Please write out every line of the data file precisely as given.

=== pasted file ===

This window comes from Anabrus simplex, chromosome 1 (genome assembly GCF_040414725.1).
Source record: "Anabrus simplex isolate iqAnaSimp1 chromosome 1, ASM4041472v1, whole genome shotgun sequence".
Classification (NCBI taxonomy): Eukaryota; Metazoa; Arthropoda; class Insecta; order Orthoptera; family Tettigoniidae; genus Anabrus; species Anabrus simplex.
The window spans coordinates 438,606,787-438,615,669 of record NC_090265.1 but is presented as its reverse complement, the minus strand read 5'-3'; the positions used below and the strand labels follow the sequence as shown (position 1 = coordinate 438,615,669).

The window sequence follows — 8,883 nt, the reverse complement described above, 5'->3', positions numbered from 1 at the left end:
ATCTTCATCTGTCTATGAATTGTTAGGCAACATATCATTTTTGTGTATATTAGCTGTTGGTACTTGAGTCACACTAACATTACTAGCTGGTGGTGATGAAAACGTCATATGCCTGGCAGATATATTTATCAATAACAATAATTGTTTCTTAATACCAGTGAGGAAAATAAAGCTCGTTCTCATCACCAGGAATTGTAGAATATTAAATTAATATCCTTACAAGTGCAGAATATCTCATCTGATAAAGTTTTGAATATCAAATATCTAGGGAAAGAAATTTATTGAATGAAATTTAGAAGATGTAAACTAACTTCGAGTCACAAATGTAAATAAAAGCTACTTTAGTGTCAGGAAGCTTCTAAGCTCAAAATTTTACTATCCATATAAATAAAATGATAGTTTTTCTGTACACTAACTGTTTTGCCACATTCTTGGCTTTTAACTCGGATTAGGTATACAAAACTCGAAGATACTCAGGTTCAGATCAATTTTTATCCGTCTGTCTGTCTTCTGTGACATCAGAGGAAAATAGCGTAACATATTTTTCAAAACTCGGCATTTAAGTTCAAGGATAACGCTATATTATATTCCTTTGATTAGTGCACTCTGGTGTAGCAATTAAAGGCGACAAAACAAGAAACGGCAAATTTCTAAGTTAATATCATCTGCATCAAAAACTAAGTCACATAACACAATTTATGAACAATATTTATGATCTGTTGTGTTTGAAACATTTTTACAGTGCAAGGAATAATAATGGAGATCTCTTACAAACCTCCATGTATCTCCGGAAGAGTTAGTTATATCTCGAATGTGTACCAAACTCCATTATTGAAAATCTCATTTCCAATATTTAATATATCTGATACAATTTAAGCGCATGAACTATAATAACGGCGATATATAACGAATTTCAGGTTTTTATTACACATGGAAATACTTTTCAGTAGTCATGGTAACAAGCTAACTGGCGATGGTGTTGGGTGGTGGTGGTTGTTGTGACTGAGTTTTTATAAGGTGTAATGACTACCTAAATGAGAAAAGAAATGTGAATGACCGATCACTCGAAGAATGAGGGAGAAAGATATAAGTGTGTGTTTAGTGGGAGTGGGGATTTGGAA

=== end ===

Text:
This window comes from Anabrus simplex, chromosome 1 (genome assembly GCF_040414725.1).
Source record: "Anabrus simplex isolate iqAnaSimp1 chromosome 1, ASM4041472v1, whole genome shotgun sequence".
Classification (NCBI taxonomy): Eukaryota; Metazoa; Arthropoda; class Insecta; order Orthoptera; family Tettigoniidae; genus Anabrus; species Anabrus simplex.
The window spans coordinates 438,606,787-438,615,669 of record NC_090265.1 but is presented as its reverse complement, the minus strand read 5'-3'; the positions used below and the strand labels follow the sequence as shown (position 1 = coordinate 438,615,669).

The window sequence follows — 8,883 nt, the reverse complement described above, 5'->3', positions numbered from 1 at the left end:
ATCTTCATCTGTCTATGAATTGTTAGGCAACATATCATTTTTGTGTATATTAGCTGTTGGTACTTGAGTCACACTAACATTACTAGCTGGTGGTGATGAAAACGTCATATGCCTGGCAGATATATTTATCAATAACAATAATTGTTTCTTAATACCAGTGAGGAAAATAAAGCTCGTTCTCATCACCAGGAATTGTAGAATATTAAATTAATATCCTTACAAGTGCAGAATATCTCATCTGATAAAGTTTTGAATATCAAATATCTAGGGAAAGAAATTTATTGAATGAAATTTAGAAGATGTAAACTAACTTCGAGTCACAAATGTAAATAAAAGCTACTTTAGTGTCAGGAAGCTTCTAAGCTCAAAATTTTACTATCCATATAAATAAAATGATAGTTTTTCTGTACACTAACTGTTTTGCCACATTCTTGGCTTTTAACTCGGATTAGGTATACAAAACTCGAAGATACTCAGGTTCAGATCAATTTTTATCCGTCTGTCTGTCTTCTGTGACATCAGAGGAAAATAGCGTAACATATTTTTCAAAACTCGGCATTTAAGTTCAAGGATAACGCTATATTATATTCCTTTGATTAGTGCACTCTGGTGTAGCAATTAAAGGCGACAAAACAAGAAACGGCAAATTTCTAAGTTAATATCATCTGCATCAAAAACTAAGTCACATAACACAATTTATGAACAATATTTATGATCTGTTGTGTTTGAAACATTTTTACAGTGCAAGGAATAATAATGGAGATCTCTTACAAACCTCCATGTATCTCCGGAAGAGTTAGTTATATCTCGAATGTGTACCAAACTCCATTATTGAAAATCTCATTTCCAATATTTAATATATCTGATACAATTTAAGCGCATGAACTATAATAACGGCGATATATAACGAATTTCAGGTTTTTATTACACATGGAAATACTTTTCAGTAGTCATGGTAACAAGCTAACTGGCGATGGTGTTGGGTGGTGGTGGTTGTTGTGACTGAGTTTTTATAAGGTGTAATGACTACCTAAATGAGAAAAGAAATGTGAATGACCGATCACTCGAAGAATGAGGGAGAAAGATATAAGTGTGTGTTTAGTGGGAGTGGGGATTTGGAA